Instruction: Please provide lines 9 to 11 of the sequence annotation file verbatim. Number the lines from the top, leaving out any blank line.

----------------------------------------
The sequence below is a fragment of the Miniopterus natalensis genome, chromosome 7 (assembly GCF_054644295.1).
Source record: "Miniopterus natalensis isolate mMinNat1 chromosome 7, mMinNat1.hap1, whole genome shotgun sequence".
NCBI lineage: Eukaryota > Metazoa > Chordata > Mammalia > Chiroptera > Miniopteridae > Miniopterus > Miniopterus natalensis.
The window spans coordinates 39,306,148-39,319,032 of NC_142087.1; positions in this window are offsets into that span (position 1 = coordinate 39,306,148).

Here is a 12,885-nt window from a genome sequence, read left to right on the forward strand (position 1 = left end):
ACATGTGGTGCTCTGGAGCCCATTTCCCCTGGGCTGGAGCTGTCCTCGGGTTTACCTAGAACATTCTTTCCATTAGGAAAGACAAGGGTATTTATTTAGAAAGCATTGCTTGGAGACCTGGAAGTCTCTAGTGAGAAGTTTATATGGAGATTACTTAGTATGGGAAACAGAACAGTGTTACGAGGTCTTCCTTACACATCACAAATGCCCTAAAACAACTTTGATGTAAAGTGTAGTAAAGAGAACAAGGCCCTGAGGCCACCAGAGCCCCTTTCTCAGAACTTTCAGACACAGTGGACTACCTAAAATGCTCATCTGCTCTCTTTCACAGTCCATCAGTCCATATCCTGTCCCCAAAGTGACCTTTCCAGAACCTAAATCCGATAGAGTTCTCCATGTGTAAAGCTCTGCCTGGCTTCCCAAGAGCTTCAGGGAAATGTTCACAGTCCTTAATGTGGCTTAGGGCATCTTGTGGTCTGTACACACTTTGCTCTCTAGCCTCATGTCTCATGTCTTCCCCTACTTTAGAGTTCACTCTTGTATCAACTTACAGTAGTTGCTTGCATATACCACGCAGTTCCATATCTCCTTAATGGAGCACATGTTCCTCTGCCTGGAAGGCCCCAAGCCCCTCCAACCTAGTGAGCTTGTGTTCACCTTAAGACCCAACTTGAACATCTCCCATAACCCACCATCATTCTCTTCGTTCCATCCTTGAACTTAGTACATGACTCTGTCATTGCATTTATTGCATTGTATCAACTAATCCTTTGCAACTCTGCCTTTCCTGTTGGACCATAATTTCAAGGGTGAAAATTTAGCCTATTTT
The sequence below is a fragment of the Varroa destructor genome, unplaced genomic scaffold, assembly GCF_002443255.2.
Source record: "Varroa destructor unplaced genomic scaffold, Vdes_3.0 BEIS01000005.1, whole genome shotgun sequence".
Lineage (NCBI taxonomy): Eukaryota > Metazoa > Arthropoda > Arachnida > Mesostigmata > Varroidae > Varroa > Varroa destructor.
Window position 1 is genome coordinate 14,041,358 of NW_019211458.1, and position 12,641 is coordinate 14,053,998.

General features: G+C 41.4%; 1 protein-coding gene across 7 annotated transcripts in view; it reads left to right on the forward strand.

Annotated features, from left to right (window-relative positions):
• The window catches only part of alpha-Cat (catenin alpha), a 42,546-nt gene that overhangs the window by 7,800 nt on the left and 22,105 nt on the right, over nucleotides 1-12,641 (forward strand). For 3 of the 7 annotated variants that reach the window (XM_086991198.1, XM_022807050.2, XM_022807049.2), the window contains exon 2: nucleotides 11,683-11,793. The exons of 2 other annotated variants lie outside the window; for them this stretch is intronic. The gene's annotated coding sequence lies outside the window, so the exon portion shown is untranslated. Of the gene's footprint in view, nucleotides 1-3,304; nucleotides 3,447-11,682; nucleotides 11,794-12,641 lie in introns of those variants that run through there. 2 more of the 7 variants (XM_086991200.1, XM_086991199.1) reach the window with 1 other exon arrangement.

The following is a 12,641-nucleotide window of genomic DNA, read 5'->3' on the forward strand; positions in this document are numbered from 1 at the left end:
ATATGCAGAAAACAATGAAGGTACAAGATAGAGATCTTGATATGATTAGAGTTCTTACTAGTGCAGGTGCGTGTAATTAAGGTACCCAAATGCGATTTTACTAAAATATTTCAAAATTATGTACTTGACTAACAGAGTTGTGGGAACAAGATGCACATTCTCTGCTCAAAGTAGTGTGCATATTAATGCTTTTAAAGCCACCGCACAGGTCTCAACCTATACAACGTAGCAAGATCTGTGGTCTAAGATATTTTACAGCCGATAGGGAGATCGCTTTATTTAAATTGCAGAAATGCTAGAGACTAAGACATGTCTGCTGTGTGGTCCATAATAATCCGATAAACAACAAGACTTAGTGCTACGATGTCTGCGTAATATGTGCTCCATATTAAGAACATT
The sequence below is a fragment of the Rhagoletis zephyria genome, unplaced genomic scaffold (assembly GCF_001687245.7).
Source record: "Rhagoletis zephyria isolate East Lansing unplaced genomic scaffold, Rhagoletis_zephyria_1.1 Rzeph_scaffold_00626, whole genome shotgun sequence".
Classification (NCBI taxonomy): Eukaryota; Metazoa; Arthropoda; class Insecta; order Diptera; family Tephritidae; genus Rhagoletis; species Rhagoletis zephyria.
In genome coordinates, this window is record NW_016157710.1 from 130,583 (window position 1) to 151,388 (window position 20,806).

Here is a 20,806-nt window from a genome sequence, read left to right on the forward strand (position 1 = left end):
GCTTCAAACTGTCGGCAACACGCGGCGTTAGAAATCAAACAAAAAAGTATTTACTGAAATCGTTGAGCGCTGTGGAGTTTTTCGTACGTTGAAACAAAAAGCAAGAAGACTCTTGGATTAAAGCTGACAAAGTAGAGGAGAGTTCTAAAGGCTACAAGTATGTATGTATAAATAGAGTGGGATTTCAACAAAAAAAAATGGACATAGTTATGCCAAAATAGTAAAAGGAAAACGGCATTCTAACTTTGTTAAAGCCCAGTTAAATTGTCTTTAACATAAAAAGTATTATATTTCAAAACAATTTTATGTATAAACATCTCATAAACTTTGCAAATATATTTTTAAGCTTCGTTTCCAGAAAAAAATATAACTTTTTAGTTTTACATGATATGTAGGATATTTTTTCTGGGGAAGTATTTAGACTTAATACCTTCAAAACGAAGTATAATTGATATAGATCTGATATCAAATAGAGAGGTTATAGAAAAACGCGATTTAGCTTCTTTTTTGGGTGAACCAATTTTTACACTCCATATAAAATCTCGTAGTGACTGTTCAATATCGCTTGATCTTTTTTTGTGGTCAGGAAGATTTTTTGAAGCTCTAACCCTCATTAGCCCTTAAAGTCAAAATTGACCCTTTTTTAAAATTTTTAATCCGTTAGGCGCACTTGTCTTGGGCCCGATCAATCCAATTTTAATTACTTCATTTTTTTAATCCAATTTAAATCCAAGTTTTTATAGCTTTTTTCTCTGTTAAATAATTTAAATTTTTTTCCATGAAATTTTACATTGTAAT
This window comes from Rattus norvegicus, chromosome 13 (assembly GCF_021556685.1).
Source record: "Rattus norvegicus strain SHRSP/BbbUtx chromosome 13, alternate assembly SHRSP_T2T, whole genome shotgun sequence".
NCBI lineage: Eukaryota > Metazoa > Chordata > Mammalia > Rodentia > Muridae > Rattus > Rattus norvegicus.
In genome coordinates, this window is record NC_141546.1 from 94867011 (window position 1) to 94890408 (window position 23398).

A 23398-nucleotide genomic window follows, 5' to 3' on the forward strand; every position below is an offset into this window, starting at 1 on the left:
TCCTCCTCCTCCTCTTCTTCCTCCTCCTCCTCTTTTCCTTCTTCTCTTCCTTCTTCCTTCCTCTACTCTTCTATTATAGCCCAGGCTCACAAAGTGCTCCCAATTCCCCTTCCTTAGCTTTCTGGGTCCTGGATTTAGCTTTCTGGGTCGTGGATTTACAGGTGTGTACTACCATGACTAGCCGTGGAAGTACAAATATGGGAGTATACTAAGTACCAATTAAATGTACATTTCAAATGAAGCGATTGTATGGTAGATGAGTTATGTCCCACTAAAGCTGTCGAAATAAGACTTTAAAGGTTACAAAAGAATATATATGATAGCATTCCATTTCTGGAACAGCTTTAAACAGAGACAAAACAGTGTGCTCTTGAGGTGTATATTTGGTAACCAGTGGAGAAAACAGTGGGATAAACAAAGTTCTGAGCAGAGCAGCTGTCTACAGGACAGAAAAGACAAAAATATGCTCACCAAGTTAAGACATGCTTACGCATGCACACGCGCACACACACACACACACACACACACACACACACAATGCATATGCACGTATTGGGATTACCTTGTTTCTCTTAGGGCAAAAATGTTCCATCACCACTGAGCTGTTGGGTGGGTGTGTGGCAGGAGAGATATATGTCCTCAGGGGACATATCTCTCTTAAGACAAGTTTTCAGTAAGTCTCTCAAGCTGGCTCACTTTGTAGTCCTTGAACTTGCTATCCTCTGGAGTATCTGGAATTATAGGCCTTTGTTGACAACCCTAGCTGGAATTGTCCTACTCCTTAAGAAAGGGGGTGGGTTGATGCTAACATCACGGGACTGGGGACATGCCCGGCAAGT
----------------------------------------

Lineage (NCBI taxonomy): Eukaryota > Metazoa > Arthropoda > Arachnida > Mesostigmata > Varroidae > Varroa > Varroa destructor.
Window position 1 is genome coordinate 14,041,358 of NW_019211458.1, and position 12,641 is coordinate 14,053,998.

General features: G+C 41.4%; 1 protein-coding gene across 7 annotated transcripts in view; it reads left to right on the forward strand.